The bottom line? A mentoring culture doesn’t evolve on its own. It is a demanding master and takes work and tending. Paying attention to the eight hallmarks of a mentoring culture that I address in my book: accountability, alignment, communication, demand, value and visibility, multiple mentoring opportunities, mentoring education and training, building in safety nets ensures individual and organizational success.

JK: What about matching people with mentors — this seems to be a stumbling block for so many…. thoughts?

LZ: I am glad you asked because lack of thoughtful pairing is a major stumbling block to mentoring success. When organizations fail to make thoughtful pairings, the results are often disastrous. You need to start by defining criteria for making your matches. Next, determine who will make the matches. Then, be sure to discuss what happens once the match is made (action steps). Decide what happens if the match you’ve made doesn’t work out (more action steps). Finally, detail each step you will take in sequence from selection to final pairing.

JK: For new people building technology platforms and joining the field today, any sage advice or potholes to avoid?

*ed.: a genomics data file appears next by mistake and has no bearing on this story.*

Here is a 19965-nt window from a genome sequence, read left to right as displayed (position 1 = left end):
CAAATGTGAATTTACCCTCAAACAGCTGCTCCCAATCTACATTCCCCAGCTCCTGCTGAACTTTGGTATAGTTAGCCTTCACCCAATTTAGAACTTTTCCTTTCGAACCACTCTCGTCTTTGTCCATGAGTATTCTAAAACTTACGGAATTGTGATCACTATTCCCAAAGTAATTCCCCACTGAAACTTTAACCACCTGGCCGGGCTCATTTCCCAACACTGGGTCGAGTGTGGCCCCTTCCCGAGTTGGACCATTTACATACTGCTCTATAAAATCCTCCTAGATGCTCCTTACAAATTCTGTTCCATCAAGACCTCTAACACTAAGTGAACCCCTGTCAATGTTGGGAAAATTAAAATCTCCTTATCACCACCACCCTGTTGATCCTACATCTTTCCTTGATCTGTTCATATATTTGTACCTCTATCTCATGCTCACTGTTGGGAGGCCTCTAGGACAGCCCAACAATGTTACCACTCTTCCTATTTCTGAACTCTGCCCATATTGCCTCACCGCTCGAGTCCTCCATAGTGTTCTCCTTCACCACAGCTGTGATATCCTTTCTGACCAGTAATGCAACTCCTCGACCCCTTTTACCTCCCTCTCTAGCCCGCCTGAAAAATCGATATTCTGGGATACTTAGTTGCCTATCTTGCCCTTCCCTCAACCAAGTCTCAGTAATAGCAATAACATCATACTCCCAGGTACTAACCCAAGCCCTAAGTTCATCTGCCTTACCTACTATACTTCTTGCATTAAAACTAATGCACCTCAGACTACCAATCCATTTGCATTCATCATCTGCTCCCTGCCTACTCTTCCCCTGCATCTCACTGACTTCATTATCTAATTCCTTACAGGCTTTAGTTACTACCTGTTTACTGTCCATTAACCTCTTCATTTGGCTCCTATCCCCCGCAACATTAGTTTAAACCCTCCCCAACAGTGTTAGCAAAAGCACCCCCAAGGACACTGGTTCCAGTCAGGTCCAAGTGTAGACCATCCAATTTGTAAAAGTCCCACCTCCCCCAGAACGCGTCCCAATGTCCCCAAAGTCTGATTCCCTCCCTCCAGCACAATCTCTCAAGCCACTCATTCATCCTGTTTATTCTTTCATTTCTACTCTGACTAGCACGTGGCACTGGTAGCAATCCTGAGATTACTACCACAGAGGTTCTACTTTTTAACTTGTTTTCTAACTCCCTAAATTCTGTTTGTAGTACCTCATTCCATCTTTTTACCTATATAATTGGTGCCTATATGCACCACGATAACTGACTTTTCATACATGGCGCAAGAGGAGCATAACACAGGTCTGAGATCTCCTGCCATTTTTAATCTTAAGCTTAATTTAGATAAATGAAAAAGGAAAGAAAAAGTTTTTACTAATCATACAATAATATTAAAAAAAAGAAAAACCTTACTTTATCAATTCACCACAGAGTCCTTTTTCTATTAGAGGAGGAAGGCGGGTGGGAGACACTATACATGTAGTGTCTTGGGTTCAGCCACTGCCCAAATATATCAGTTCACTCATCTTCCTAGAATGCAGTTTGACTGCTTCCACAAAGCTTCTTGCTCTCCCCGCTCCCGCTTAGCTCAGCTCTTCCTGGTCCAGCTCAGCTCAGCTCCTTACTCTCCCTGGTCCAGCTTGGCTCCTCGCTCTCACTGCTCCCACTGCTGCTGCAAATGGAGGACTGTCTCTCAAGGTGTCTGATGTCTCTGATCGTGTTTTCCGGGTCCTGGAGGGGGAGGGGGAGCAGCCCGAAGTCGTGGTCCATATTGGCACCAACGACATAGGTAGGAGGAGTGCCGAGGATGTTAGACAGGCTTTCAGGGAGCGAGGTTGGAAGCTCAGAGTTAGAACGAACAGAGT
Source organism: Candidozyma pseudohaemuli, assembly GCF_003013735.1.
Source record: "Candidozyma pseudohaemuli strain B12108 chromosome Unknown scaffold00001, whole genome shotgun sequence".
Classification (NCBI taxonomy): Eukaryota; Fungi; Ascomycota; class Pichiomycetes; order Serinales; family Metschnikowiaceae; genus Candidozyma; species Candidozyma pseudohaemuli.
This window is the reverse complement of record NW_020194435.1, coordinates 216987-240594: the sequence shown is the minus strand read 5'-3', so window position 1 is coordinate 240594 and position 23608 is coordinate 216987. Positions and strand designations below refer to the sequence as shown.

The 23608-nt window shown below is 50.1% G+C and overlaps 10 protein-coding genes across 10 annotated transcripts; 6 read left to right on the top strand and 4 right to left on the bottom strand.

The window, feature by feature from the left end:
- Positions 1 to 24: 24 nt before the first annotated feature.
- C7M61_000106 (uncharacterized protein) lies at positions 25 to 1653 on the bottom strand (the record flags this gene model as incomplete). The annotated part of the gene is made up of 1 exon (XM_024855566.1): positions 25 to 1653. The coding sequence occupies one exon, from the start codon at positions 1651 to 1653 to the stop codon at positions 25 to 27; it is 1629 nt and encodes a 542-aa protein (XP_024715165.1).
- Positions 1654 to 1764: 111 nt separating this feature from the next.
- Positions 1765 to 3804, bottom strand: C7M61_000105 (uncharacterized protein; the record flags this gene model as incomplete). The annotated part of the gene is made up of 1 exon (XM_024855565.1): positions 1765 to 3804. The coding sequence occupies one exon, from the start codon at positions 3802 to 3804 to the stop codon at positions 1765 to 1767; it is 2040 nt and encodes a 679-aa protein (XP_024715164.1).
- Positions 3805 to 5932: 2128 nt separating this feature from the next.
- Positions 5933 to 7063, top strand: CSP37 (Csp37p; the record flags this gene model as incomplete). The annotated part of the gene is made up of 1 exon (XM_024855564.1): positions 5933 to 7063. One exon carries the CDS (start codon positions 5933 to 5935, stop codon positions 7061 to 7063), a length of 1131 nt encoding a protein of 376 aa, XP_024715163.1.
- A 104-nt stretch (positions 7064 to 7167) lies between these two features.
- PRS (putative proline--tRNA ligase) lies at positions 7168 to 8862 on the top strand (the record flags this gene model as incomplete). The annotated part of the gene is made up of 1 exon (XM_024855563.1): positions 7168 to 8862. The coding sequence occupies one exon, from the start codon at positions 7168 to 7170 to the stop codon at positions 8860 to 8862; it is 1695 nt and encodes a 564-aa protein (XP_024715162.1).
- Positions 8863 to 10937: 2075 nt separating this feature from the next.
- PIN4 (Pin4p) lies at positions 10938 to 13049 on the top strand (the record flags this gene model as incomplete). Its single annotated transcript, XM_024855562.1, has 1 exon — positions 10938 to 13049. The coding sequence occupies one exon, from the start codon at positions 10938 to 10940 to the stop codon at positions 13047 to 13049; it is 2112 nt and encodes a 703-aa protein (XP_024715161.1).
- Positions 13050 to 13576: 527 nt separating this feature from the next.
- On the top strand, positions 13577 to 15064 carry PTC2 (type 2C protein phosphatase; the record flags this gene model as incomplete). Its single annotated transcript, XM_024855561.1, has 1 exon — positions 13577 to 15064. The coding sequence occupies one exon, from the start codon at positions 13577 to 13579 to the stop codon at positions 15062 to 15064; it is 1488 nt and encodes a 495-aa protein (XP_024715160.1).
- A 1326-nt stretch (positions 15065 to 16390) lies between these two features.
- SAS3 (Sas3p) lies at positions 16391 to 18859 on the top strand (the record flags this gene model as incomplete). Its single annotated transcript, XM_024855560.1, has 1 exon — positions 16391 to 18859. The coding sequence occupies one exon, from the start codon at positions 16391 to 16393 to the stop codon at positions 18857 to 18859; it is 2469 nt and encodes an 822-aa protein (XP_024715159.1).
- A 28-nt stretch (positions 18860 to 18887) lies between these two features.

LZ: I don’t know about sage but here are some thoughts. Think well into the future when you create/buy your mentoring platform. Remember what works well today may be “old” tomorrow. Don’t be pennywise and pound foolish. Keep the end-user in mind. Safeguard user confidentiality. Choose your platform carefully to make sure the demands of the platform work with and align with your business culture. Make sure you have personnel to manage, maintain and mine the platform you choose.


Dr. Lois Zachary is president of Leadership Development Services, LLC, a Phoenix-based consulting firm that specializes in leadership and mentoring, and director of its Center for Mentoring Excellence. Her innovative mentoring approaches and expertise in coaching leaders and their organizations in designing, implementing and evaluating learner-centered mentoring programs have been used globally by a wide array of clients, including Fortune 500 companies, government organizations, educational and other institutions — profit and nonprofit. Dr. Zachary received her doctorate in adult and continuing education from Columbia University, Teachers College. She holds a Master of Arts degree from Columbia University and a Master of Science degree in education from Southern Illinois University.

Julie Kantor is CEO of Twomentor, LLC, a high impact training company focused on talent strategies for a diverse workforce. We value mentoring cultures, building diverse sponsorship initiatives & an entrepreneurial mindset. We have experience working with Fortune 500 Companies, SMBs, Universities and offer facilitated (and fun) mentor + sponsorship training, Mentor Road Trip™ Flash Mentoring, best practice strategy and keynote speaking. Plug in to our unparalleled network in the entrepreneurship & STEM ecosystems to drive change.